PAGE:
Basically, the story was about these group of people who had seposomen. Seposomen is this mental ability that allowed these few individuals to sense the actual emotions of people, “hear” their surface thoughts, talk through their thoughts over a distance, and, as a bonus, move things without touching them. The original idea behind them was to create a better world, because with military uses, interrogations could be minimal. In police work, it could help people finding the person who is guilty without sending people to jail who are innocent. (Because you can tell if a person is lying.)
In the story there are several main characters: VAnessa, Isaiah, Eric, and Robert. (I said I’m horrible for writing men.) Vanessa is attacked for some unknown reason and kills the guy. Because of that, she feels for her life. Eric is probably one of her closest friends and a reporter and is determined to find her, because he knows something is wrong. Robert finds VAnessa and helps her get on her feet and basically hires her to work as part of his anticrime unit, because the police aren’t doing a good enough job. (She is trained as a police officer, although she isn’t one officially yet.) Then we have Isaiah. Isaiah is part of a special investigations unit and is investigating these interesting attacks against non-law abiding citizens. Some of the characters have seposomen and some don’t.
Why this is coming up is now that I’m winding down on Dragon Slayers, I’m thinking about what I might be writing next. Obviously, I could possibly try to write something along the lines of what I wrote with Samuel Brakborn. Even take one of the characters from there and toss them ahead or behind a few years and see what happens. I really want to write a real science fiction story, now that I’m finishing something more along the lines of a fantasy.
I dropped mindskill though because I didn’t think the characters were really enough. VAnessa is standing around dumbly and just letting everything wash over her. Oh yeah, her dad is dead. Oh well. Oh yeah, I have this weird thing going on with me. OH well. Oh, Robert isn’t letting me do anything. Oh well. Oh, I’m locked in here without a code. Oh well. I’ll just listen like a good little girl. It’s like she doesn’t care about anything.
Then, I was thinking about having a character called Jessica, who lives on one of the planet’s colonies and she is the perspective about how normal people view the seposomen, but I realized that I have that character already so after writing three or four scenes with her, I dropped her. I was going to replace her with someone else but this said character doesn’t have much of a role to play until the second part of the story, so I don’t know if it is a good idea to introduce him now.
On one positive note, I love Isaiah. He is fascinating and interesting and fun to write for. He has secrets and he has hurt and pain and I figured out how to express them well for him. He has lots of secrets and because of that, he’s a blast to write for.
He is who I want to write about.
I’m not sure though if I can just write a story about him. I think that it would be a lot better if I write more than one character’s viewpoint. (Up until now, that’s pretty much all I’ve done. Shad is solely written with one POV, minus one scene that I needed there to resolve several issues and couldn’t do it any other way.) I don’t want to just toss in Robert (who is technically the “bad guy” although the reader doesn’t know that right away.) because I don’t want it to be a case of the reader is reading this and finds out about what Robert plans on doing, and then sees that Isaiah figured him out, and then go back to Robert to see what he’s doing, and back and forth and back and forth until its boring and predictable.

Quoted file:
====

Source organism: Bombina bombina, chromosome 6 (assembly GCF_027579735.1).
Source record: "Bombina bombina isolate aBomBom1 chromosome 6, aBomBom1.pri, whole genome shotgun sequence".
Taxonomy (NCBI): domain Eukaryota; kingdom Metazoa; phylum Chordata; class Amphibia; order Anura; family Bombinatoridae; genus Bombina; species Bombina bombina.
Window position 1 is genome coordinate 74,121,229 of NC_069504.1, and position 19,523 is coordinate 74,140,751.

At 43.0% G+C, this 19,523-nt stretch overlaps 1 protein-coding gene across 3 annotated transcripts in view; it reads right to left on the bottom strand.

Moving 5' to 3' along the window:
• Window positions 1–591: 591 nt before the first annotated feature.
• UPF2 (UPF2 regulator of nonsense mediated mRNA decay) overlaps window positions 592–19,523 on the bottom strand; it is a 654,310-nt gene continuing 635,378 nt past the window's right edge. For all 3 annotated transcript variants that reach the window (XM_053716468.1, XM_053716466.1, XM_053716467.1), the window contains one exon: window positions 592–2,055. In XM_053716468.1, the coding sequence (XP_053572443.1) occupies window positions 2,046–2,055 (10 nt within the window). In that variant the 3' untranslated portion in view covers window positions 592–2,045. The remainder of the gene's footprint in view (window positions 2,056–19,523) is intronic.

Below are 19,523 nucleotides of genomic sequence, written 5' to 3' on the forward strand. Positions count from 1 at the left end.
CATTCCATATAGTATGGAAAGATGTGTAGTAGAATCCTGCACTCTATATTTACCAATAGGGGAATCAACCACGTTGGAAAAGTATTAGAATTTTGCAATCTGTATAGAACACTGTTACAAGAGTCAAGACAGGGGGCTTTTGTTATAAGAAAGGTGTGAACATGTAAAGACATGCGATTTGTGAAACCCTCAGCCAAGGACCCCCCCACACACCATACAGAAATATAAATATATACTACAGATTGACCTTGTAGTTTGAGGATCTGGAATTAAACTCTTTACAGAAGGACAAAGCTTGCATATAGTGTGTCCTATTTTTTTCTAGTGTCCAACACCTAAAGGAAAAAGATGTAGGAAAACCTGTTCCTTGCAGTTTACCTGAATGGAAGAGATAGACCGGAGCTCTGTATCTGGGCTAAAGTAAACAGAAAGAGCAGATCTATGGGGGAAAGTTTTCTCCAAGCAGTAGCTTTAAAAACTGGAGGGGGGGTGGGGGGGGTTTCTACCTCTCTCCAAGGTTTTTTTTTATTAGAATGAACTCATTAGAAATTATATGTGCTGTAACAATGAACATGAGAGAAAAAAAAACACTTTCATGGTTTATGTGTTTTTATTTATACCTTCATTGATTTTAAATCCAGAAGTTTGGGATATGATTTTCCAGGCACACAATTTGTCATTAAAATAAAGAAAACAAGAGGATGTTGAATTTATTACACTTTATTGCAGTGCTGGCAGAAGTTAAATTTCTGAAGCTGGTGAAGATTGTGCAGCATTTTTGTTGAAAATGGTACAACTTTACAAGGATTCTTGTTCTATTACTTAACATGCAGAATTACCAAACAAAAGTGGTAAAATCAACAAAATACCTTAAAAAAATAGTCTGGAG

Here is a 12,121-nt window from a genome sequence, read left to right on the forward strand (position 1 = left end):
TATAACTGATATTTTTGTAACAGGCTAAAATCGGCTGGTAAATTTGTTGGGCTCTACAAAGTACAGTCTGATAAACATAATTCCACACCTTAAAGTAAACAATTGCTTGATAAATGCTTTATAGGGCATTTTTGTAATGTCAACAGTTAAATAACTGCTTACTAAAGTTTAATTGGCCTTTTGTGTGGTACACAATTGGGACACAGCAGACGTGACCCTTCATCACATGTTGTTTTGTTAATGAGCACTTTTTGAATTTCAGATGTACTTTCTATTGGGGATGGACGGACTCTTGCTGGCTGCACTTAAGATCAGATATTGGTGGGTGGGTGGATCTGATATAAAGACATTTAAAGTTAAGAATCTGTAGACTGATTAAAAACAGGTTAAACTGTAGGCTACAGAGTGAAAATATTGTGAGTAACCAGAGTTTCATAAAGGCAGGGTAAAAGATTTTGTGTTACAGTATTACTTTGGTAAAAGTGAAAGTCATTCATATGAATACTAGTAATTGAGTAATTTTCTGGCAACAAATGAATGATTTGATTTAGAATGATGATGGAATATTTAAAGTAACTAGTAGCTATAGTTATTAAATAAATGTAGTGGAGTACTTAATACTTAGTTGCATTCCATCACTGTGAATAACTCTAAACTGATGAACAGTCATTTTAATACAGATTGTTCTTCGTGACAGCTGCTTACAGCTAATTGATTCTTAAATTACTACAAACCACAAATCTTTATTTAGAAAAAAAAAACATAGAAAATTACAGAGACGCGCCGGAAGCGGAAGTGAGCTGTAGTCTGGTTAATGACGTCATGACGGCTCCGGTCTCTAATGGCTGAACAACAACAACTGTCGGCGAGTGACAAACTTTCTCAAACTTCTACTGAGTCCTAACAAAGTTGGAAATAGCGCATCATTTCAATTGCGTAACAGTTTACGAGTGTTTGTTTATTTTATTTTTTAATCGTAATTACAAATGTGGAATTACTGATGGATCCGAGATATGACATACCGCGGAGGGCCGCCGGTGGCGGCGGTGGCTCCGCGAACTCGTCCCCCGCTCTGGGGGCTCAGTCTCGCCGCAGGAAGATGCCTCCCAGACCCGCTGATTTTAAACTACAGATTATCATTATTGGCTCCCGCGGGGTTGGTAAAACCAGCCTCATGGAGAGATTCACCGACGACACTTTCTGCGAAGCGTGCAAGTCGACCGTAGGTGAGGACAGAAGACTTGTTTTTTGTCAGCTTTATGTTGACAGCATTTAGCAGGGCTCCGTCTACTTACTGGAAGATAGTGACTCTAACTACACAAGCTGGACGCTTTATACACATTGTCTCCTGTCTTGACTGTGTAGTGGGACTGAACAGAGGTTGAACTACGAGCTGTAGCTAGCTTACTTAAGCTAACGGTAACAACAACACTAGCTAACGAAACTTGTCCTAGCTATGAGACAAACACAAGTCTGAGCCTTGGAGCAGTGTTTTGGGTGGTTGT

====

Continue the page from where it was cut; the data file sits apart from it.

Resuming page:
I also am questioning the wisdom of starting such a huge project while I am in school. It is easy to say that I can write a 30 page story easily in a few months. With that, I”m not looking at it and judging it constantly and I’m going to get overwhelmed by the sheer impossibleness of editing it. With what I’m talking about writing, it will be a huge challenge. (Then again, I could graduate, get married, move on with my life and who knows if I’ll ever write this.)
I really think I’m just going to have to sit down with the characters, interview them (because I love the results of interviewing characters) and then decide if the story is worth telling or not. Writing all this down, it makes it seem possible at least. (I wish I had a writing friend right now so badly though.)
Just a reminder. There will probably not be any post tomorrow and if there, is it won’t be until 8 or so at night.
@& ^%^@$ &
Everyone around us there is swearing. In a conversation I overheard on Friday in the school cafeteria, this guy used f*** practically every sentence. Now, not everyone uses it that much but it is generally the cool think to swear. (Although I rarely do.)
When I created Shad, I thought some about how he would talk. Obviously, I looked at how he was raised. He was raised around suspected criminals in rough conditions and although I know that not everyone who is a criminal will have poor language, these were more minor criminals and poor language always wins out over better language.
As such, I figured it would be rather poor, with dropped words and such. And swearing probably had to play a role into it somewhere. Actually, I liked the idea that he would start out swearing a lot and end up with rarely swearing, so when he does, it’s a shock.
Problem is that I don’t really know how to swear. Honest. When I first began planning on this story, I only would do in such a way as, “Oh shoot, I forgot my computer at home.” As luck would have it (I suppose), I began working just before I wrote it, so I was around some people who swore quite a bit. I listened as to how they used it so I would know. Generally speaking, they can be adjectives or adverbs but if you want to throw them out anyway, it’s all right. THey are very versatile.
But I didn’t want to use real words. It’s one thing to hear them. If I hear them, I can deflect them. But I myself did not want to say them. So when I wrote the fist draft of Shad, everywhere that it made sense to have a swear word, I just asterisked it out like so: ***********. I figured I could come back and make up some that sound good eventually.